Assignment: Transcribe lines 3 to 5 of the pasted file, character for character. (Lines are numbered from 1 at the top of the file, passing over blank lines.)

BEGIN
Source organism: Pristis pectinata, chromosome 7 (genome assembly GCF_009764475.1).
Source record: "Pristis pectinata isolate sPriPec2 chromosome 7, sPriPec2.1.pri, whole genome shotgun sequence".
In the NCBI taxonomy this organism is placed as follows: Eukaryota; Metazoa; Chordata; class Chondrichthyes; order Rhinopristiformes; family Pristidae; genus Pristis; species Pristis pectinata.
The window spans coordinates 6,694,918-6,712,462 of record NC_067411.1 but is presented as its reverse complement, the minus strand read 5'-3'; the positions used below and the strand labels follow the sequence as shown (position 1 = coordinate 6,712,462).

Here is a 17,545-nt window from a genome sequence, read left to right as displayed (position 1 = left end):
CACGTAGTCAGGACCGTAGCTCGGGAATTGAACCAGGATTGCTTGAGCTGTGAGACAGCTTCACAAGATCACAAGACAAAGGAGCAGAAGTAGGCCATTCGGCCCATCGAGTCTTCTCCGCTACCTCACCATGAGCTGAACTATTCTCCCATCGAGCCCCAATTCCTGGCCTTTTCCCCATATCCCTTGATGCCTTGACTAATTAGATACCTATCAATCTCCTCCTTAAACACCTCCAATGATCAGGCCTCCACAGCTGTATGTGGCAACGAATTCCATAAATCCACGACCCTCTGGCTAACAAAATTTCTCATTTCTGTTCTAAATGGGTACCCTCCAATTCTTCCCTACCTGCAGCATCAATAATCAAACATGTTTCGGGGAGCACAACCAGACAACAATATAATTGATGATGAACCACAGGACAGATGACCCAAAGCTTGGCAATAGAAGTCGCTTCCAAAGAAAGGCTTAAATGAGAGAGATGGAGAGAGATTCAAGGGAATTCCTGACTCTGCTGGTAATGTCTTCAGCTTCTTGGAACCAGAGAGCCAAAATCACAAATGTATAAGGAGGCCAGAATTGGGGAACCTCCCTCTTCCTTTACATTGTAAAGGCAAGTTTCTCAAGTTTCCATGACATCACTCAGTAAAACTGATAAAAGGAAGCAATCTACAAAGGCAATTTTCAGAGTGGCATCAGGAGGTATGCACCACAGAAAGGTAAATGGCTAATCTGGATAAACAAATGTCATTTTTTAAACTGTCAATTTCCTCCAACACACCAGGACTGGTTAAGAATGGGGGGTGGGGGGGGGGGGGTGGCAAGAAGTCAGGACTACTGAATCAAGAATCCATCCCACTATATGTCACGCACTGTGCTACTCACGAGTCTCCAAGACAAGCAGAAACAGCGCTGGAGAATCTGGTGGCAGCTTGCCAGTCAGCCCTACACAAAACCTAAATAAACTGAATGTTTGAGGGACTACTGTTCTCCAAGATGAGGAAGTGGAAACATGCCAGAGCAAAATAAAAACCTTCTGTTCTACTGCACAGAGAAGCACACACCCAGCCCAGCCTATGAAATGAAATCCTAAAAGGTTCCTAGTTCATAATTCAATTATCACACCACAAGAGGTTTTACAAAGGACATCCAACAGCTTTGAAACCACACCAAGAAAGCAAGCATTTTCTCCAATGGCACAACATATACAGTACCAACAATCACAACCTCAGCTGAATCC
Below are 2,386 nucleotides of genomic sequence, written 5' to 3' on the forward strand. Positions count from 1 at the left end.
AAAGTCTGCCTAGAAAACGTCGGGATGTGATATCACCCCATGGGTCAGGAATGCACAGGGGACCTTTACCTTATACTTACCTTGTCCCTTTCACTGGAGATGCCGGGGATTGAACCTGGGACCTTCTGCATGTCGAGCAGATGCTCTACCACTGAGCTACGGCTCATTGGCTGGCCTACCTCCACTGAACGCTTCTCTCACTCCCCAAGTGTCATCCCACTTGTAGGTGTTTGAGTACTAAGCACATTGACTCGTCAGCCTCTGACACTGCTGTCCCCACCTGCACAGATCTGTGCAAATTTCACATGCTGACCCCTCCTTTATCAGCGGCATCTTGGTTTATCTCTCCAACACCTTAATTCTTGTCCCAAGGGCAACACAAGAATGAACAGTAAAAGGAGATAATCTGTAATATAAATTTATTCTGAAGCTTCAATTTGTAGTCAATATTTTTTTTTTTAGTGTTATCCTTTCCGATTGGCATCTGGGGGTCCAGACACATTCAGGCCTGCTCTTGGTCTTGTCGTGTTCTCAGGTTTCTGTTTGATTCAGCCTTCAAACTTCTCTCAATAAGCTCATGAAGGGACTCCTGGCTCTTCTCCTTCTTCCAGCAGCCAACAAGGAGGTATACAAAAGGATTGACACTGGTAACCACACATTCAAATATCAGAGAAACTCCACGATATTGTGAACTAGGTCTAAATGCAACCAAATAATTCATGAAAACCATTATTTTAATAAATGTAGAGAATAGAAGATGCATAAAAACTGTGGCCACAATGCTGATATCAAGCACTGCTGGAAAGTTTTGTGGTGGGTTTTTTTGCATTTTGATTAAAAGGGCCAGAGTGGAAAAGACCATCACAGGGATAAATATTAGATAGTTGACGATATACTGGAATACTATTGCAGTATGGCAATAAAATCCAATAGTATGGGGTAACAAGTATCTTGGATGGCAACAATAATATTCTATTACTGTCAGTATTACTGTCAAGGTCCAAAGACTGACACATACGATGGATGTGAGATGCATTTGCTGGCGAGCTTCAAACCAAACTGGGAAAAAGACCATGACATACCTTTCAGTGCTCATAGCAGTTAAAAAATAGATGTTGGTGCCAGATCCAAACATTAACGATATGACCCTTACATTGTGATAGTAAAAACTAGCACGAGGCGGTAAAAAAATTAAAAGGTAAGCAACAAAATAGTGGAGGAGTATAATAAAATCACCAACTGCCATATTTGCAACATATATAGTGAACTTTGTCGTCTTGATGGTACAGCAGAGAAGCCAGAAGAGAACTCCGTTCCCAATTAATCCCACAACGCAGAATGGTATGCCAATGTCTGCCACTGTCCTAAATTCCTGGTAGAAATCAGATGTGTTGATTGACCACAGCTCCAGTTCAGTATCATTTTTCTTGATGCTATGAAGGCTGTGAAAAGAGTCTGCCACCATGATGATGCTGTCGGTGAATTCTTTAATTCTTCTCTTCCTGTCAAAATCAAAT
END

In the NCBI taxonomy this organism is placed as follows: Eukaryota; Metazoa; Chordata; class Chondrichthyes; order Rhinopristiformes; family Pristidae; genus Pristis; species Pristis pectinata.
The window spans coordinates 6,694,918-6,712,462 of record NC_067411.1 but is presented as its reverse complement, the minus strand read 5'-3'; the positions used below and the strand labels follow the sequence as shown (position 1 = coordinate 6,712,462).

Here is a 17,545-nt window from a genome sequence, read left to right as displayed (position 1 = left end):